In the midst of draconian budget cuts for the 2010-2011 school year (nearly 8 percent at $1.35 million) and an estimated additional $1 million expected to be cut for the following school year, the Archuleta School District 50 Joint has signed a $300,000 contract on 53 acres of land adjacent to the Pagosa Springs High School that could provide space for an educational campus in the distant future.
Instituting staffing cuts and freezing pay raises this year to meet budgetary demands, the land purchase does not come out the money pool that funds staff salaries or educational needs (the General Fund). Rather, money for the land purchase is being drawn from the Capital Improvement Fund, monies statutorily committed to various capital improvement needs (i.e. building construction or maintenance, buses, or land purchases).
For all intents and purposes, the district is buying the 53 acres for a song. The parcel, bordering Trujillo Road on the north and west side with the high school campus on the east, had been assessed at $3.4 million in 2007 (when a Planned Unit Development had been proposed for the parcel) before being acquired by Citizens Bank in a foreclosure — over 90 percent less than its original assessed value. Listed at $400,000 by the bank after that acquisition, the district was able to obtain a further 25-percent discount on the property.
The purchase was announced at Tuesday’s December meeting of the school board. According to Superintendent Mark DeVoti, the new property would be the first step in constructing an educational “mega-campus” where all three schools in the district — elementary, middle and high schools — would be located in the same area and away from the center of town.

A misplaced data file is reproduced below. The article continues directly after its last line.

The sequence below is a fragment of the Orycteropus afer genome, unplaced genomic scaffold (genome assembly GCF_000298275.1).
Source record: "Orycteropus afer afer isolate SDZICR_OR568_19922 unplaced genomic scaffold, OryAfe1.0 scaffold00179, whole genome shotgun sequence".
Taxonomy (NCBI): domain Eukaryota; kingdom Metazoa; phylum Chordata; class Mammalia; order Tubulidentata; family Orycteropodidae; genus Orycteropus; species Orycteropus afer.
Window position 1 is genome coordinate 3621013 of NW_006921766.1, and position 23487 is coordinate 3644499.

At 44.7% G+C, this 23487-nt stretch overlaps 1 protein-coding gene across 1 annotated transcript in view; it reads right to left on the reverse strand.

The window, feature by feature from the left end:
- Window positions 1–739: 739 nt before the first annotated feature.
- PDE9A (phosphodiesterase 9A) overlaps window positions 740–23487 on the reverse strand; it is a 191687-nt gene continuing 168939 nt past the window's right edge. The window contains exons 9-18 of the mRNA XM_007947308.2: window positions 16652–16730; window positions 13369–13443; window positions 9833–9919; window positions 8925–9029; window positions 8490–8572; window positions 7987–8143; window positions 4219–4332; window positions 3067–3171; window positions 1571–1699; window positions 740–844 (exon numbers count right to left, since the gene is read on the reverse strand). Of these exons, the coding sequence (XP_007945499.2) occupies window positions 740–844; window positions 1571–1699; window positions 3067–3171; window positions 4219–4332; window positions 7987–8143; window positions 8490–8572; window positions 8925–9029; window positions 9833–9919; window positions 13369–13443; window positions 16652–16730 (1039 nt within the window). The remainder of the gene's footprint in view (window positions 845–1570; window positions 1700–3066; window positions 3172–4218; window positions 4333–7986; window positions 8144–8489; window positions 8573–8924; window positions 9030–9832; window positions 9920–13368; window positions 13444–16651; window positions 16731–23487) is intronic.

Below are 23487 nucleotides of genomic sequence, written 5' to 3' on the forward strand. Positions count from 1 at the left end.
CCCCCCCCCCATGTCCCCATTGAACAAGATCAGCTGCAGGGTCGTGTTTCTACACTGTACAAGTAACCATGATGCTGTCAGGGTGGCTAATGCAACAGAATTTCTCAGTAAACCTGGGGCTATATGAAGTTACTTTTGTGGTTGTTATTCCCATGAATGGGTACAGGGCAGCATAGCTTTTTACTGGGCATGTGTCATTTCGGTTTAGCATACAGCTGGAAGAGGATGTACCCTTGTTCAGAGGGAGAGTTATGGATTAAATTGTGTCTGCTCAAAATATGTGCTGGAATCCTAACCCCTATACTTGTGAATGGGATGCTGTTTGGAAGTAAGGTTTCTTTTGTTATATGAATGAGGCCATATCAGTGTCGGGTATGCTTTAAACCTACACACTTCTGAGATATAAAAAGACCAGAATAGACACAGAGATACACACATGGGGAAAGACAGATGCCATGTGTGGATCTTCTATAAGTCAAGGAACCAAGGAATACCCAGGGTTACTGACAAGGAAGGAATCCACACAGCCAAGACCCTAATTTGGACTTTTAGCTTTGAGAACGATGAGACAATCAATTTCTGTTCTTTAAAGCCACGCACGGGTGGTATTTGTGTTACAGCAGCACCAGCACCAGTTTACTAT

“What if students did not have to cross the constant traffic of U.S. 160 to get to fields for P.E. classes every day?” DeVoti asked the board. “What if the current middle school campus between Fourth and Fifth streets (actually, Third and Fourth streets) someday became retail space, parking space, an area welcoming passer-by travelers to stop and park to enjoy the benefits of downtown?”
Although the notion of a mega-campus has been around for several years, the current land surrounding the high school does not provide sufficient room for additional buildings without sacrificing athletic fields, DeVoti said. Now, with the imminent purchase of the additional 53 acres, the district has taken the first step in realizing its dream in setting up a comprehensive educational complex.
DeVoti added that the district could recoup its initial $300,000 investment with the potential sale of 35 acres owned by the district on the west side of town.
In fact, that property is adjacent to the proposed location of a Big Box retail outlet, on the northwest corner of Vista Boulevard and U.S. 160. In September, the Archuleta Board of County Commissioners, the Town of Pagosa Springs and the Pagosa Springs Community Development Corporation (CDC) announced jointly that a large-format retail (Big Box) developer was exploring the possibility of locating a store in the area. In that joint press release, the corner of Vista and U.S. 160 was cited as the most viable location for a Big Box store by consultants hired by developers.